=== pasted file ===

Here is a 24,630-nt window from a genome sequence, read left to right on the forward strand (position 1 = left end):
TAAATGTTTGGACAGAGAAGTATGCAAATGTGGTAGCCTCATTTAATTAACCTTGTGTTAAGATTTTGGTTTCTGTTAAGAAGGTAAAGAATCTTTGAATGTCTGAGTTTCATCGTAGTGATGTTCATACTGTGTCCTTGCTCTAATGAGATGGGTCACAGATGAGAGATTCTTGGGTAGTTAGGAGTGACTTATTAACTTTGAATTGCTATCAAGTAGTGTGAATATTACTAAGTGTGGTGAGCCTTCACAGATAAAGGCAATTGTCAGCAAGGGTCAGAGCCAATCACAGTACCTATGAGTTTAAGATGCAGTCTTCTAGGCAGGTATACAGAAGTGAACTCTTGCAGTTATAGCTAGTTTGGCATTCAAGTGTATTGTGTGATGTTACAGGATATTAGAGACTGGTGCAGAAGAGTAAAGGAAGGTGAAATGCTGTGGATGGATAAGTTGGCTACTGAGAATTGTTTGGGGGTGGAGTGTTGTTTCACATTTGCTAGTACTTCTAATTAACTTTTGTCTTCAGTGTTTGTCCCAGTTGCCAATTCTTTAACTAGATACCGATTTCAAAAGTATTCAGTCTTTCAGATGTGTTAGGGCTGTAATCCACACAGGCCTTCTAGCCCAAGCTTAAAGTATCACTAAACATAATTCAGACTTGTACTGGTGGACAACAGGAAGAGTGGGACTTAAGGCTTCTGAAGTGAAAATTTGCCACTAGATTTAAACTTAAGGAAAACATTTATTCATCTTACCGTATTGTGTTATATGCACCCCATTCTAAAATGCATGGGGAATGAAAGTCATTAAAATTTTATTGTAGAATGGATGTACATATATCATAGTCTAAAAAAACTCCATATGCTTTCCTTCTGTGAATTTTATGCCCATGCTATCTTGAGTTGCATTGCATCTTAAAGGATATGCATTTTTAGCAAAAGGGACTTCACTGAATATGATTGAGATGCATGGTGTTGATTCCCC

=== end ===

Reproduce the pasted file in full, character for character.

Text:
Here is a 24,630-nt window from a genome sequence, read left to right on the forward strand (position 1 = left end):
TAAATGTTTGGACAGAGAAGTATGCAAATGTGGTAGCCTCATTTAATTAACCTTGTGTTAAGATTTTGGTTTCTGTTAAGAAGGTAAAGAATCTTTGAATGTCTGAGTTTCATCGTAGTGATGTTCATACTGTGTCCTTGCTCTAATGAGATGGGTCACAGATGAGAGATTCTTGGGTAGTTAGGAGTGACTTATTAACTTTGAATTGCTATCAAGTAGTGTGAATATTACTAAGTGTGGTGAGCCTTCACAGATAAAGGCAATTGTCAGCAAGGGTCAGAGCCAATCACAGTACCTATGAGTTTAAGATGCAGTCTTCTAGGCAGGTATACAGAAGTGAACTCTTGCAGTTATAGCTAGTTTGGCATTCAAGTGTATTGTGTGATGTTACAGGATATTAGAGACTGGTGCAGAAGAGTAAAGGAAGGTGAAATGCTGTGGATGGATAAGTTGGCTACTGAGAATTGTTTGGGGGTGGAGTGTTGTTTCACATTTGCTAGTACTTCTAATTAACTTTTGTCTTCAGTGTTTGTCCCAGTTGCCAATTCTTTAACTAGATACCGATTTCAAAAGTATTCAGTCTTTCAGATGTGTTAGGGCTGTAATCCACACAGGCCTTCTAGCCCAAGCTTAAAGTATCACTAAACATAATTCAGACTTGTACTGGTGGACAACAGGAAGAGTGGGACTTAAGGCTTCTGAAGTGAAAATTTGCCACTAGATTTAAACTTAAGGAAAACATTTATTCATCTTACCGTATTGTGTTATATGCACCCCATTCTAAAATGCATGGGGAATGAAAGTCATTAAAATTTTATTGTAGAATGGATGTACATATATCATAGTCTAAAAAAACTCCATATGCTTTCCTTCTGTGAATTTTATGCCCATGCTATCTTGAGTTGCATTGCATCTTAAAGGATATGCATTTTTAGCAAAAGGGACTTCACTGAATATGATTGAGATGCATGGTGTTGATTCCCC